BlogOperations

Five Tips on Opening New Locations

Over the past seven years we’ve opened 82 Dry Bars, each one growing our reputation as much as our team. It’s been an ambitious program of growth. But we still face the same challenges as everyone else: finding the right location and filling it with the right people. Our size definitely helps us overcome many of the obstacles. But I would argue that it’s our infrastructure, rather than the quality of locations, that has helped us grow so quickly. So here are my five top tips on how to scale successfully:

Scouting for the perfect place

Like many companies our size, we have a real estate division that identifies potential sites. Our sightlines have always been on high-density metropolitan areas, those with a wide mix of women aged 16-65 and a certain level of financial security. The challenge then is to find an appropriate location at a reasonable price. As we’ve scaled, we’ve found landlords more amenable, recognizing that a Dry Bar will add value to the area without cannibalizing sales of existing businesses.

A two-pronged approach

We run with a hybrid model. Seventy-five percent of our salons are corporate-owned, with the rest owned by franchisees. The directly owned locations are all within high-density metropolitan areas. But that model doesn’t fit so well in the less populated areas. We’ve found the most successful bars in these areas are those owned and run by people who are from that area and who know it and the local people better.

Right person at the right time

Having access to a winning team is another consideration when scouting for the perfect location. Our in-house recruiting arm follows a proven strategy. Central to it is a close relationship with the local beauty schools, so we’ll reach out to those in the vicinity we are targeting. Once we’ve got the required number for opening, we embark on an intensive education program to ensure every stylist is schooled to deliver to Dry Bar standards.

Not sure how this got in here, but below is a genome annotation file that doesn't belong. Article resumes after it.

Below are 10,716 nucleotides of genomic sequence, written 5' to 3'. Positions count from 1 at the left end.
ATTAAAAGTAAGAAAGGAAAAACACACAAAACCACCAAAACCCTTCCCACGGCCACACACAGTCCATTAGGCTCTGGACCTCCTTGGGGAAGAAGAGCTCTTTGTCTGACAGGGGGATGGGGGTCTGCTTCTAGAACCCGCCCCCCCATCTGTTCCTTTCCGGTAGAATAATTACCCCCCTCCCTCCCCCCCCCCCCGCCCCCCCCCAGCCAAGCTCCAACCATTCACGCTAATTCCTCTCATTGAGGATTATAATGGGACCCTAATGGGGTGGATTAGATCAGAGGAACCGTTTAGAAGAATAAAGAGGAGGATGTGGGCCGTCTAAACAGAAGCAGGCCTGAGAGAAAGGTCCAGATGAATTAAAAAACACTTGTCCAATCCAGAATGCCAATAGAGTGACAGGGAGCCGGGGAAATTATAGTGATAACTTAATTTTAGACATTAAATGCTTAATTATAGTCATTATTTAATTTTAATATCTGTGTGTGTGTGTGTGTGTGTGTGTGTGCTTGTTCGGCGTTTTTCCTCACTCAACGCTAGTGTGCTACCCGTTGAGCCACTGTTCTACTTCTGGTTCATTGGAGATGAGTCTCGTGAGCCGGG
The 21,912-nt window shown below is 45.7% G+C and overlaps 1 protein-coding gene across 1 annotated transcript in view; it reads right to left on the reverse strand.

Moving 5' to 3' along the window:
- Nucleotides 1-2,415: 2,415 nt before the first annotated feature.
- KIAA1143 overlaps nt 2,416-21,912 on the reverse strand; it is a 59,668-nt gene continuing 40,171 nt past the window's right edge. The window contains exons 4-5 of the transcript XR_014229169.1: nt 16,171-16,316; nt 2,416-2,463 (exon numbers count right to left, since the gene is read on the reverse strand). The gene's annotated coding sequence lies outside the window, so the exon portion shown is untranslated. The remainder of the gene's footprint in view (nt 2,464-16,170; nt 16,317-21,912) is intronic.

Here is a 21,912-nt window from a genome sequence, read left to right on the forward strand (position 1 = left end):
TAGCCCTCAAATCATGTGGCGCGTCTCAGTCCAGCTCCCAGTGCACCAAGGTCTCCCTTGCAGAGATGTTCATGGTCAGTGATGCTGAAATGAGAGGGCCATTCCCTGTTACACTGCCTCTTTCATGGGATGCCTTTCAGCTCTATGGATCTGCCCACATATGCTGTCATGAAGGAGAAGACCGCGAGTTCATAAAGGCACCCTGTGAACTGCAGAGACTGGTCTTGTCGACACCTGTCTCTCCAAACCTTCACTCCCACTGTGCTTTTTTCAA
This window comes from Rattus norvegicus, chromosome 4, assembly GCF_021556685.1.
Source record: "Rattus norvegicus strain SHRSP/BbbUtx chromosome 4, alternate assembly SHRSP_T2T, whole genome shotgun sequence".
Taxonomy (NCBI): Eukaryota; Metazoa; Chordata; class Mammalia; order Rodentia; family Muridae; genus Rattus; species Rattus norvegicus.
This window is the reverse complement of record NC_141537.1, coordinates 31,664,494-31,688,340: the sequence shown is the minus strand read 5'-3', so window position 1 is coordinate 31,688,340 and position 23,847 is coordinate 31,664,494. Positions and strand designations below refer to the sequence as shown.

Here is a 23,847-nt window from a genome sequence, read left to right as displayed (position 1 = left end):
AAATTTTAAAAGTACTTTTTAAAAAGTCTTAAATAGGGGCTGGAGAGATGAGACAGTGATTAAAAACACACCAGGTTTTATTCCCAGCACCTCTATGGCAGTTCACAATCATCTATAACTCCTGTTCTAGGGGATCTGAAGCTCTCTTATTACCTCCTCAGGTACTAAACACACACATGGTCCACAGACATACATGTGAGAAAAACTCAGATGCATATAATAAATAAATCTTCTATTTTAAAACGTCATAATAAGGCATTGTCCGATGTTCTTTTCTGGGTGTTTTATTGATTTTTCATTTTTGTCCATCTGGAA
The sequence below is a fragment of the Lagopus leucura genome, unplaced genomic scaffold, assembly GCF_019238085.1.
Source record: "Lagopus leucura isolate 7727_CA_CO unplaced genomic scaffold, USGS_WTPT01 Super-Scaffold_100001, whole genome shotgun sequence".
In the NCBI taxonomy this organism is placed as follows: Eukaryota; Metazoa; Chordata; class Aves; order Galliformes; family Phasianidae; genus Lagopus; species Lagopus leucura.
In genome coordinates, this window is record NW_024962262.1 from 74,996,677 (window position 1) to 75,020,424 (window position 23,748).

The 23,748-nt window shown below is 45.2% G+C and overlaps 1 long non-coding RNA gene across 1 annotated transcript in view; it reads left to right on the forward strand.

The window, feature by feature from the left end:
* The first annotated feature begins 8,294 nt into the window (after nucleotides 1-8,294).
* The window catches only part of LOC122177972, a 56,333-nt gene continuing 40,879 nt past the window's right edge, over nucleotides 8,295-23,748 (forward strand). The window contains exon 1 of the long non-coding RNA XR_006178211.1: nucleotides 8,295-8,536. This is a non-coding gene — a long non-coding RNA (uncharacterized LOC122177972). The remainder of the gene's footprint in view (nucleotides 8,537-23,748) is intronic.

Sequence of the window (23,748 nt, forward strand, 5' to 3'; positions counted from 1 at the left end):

Legal beagles

Again, size helps here as we have our own legal team that looks after new openings whether they are corporate or franchisee-owned. This is a real boon as their sole focus is Dry Bar at all times and work to discover areas of risk before it’s even brought to management’s attention. The alternative is building a relationship with a strong legal practice that allows them to really get to know the business.

Building a blowout bar

Every large chain has a skin that guarantees brand standards but it is easier to use the same general contractors each time. We strive to find general contractors that have regional scale and can build a quality shop format in multiple markets, but still we dispatch our team to oversee the build-out. This ensures that we get exactly what we planned for and on time.

Previous post

Youngblood brings the Effortless California Lifestyle to Cosmetics

Next post

Considering Longer Hours?

John Heffner

John Heffner

John Heffner, salon industry veteran, is the chief executive officer at Dry Bar, the chain of blow dry salons.

No Comment

Leave a reply